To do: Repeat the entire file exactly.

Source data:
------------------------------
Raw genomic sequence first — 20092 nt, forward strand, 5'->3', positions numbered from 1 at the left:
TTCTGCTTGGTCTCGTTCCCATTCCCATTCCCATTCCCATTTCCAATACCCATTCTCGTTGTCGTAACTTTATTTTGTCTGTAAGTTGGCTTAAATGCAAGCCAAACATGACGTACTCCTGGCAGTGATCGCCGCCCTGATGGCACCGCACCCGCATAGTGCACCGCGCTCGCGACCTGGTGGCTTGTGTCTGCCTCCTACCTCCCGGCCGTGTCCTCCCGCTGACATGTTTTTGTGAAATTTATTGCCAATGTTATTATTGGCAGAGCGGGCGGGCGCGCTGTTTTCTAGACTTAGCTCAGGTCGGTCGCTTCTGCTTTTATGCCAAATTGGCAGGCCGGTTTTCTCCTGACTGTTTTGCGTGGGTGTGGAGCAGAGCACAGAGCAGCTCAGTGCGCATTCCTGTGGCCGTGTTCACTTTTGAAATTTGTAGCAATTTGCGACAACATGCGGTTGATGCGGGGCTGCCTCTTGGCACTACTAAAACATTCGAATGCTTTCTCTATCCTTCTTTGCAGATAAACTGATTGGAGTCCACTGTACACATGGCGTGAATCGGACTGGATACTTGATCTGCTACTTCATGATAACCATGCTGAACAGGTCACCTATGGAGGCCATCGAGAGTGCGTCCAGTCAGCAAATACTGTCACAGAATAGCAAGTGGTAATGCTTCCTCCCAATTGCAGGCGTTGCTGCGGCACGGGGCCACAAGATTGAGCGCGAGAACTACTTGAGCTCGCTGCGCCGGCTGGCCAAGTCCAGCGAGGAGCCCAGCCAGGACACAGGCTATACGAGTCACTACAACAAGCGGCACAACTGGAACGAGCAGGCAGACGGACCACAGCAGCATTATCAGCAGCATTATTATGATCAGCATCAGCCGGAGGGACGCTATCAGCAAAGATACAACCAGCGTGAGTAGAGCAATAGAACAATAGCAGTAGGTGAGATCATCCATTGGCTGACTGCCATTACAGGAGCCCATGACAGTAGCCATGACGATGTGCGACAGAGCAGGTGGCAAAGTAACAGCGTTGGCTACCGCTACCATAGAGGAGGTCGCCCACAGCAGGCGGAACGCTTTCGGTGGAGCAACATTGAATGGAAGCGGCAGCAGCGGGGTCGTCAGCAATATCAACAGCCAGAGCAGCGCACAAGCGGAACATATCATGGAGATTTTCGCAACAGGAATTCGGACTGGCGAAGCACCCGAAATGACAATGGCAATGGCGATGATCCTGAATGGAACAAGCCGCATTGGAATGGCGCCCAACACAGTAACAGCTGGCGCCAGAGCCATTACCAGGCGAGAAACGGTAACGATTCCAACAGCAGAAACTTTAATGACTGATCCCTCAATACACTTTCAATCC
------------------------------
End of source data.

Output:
Raw genomic sequence first — 20092 nt, forward strand, 5'->3', positions numbered from 1 at the left:
TTCTGCTTGGTCTCGTTCCCATTCCCATTCCCATTCCCATTTCCAATACCCATTCTCGTTGTCGTAACTTTATTTTGTCTGTAAGTTGGCTTAAATGCAAGCCAAACATGACGTACTCCTGGCAGTGATCGCCGCCCTGATGGCACCGCACCCGCATAGTGCACCGCGCTCGCGACCTGGTGGCTTGTGTCTGCCTCCTACCTCCCGGCCGTGTCCTCCCGCTGACATGTTTTTGTGAAATTTATTGCCAATGTTATTATTGGCAGAGCGGGCGGGCGCGCTGTTTTCTAGACTTAGCTCAGGTCGGTCGCTTCTGCTTTTATGCCAAATTGGCAGGCCGGTTTTCTCCTGACTGTTTTGCGTGGGTGTGGAGCAGAGCACAGAGCAGCTCAGTGCGCATTCCTGTGGCCGTGTTCACTTTTGAAATTTGTAGCAATTTGCGACAACATGCGGTTGATGCGGGGCTGCCTCTTGGCACTACTAAAACATTCGAATGCTTTCTCTATCCTTCTTTGCAGATAAACTGATTGGAGTCCACTGTACACATGGCGTGAATCGGACTGGATACTTGATCTGCTACTTCATGATAACCATGCTGAACAGGTCACCTATGGAGGCCATCGAGAGTGCGTCCAGTCAGCAAATACTGTCACAGAATAGCAAGTGGTAATGCTTCCTCCCAATTGCAGGCGTTGCTGCGGCACGGGGCCACAAGATTGAGCGCGAGAACTACTTGAGCTCGCTGCGCCGGCTGGCCAAGTCCAGCGAGGAGCCCAGCCAGGACACAGGCTATACGAGTCACTACAACAAGCGGCACAACTGGAACGAGCAGGCAGACGGACCACAGCAGCATTATCAGCAGCATTATTATGATCAGCATCAGCCGGAGGGACGCTATCAGCAAAGATACAACCAGCGTGAGTAGAGCAATAGAACAATAGCAGTAGGTGAGATCATCCATTGGCTGACTGCCATTACAGGAGCCCATGACAGTAGCCATGACGATGTGCGACAGAGCAGGTGGCAAAGTAACAGCGTTGGCTACCGCTACCATAGAGGAGGTCGCCCACAGCAGGCGGAACGCTTTCGGTGGAGCAACATTGAATGGAAGCGGCAGCAGCGGGGTCGTCAGCAATATCAACAGCCAGAGCAGCGCACAAGCGGAACATATCATGGAGATTTTCGCAACAGGAATTCGGACTGGCGAAGCACCCGAAATGACAATGGCAATGGCGATGATCCTGAATGGAACAAGCCGCATTGGAATGGCGCCCAACACAGTAACAGCTGGCGCCAGAGCCATTACCAGGCGAGAAACGGTAACGATTCCAACAGCAGAAACTTTAATGACTGATCCCTCAATACACTTTCAATCC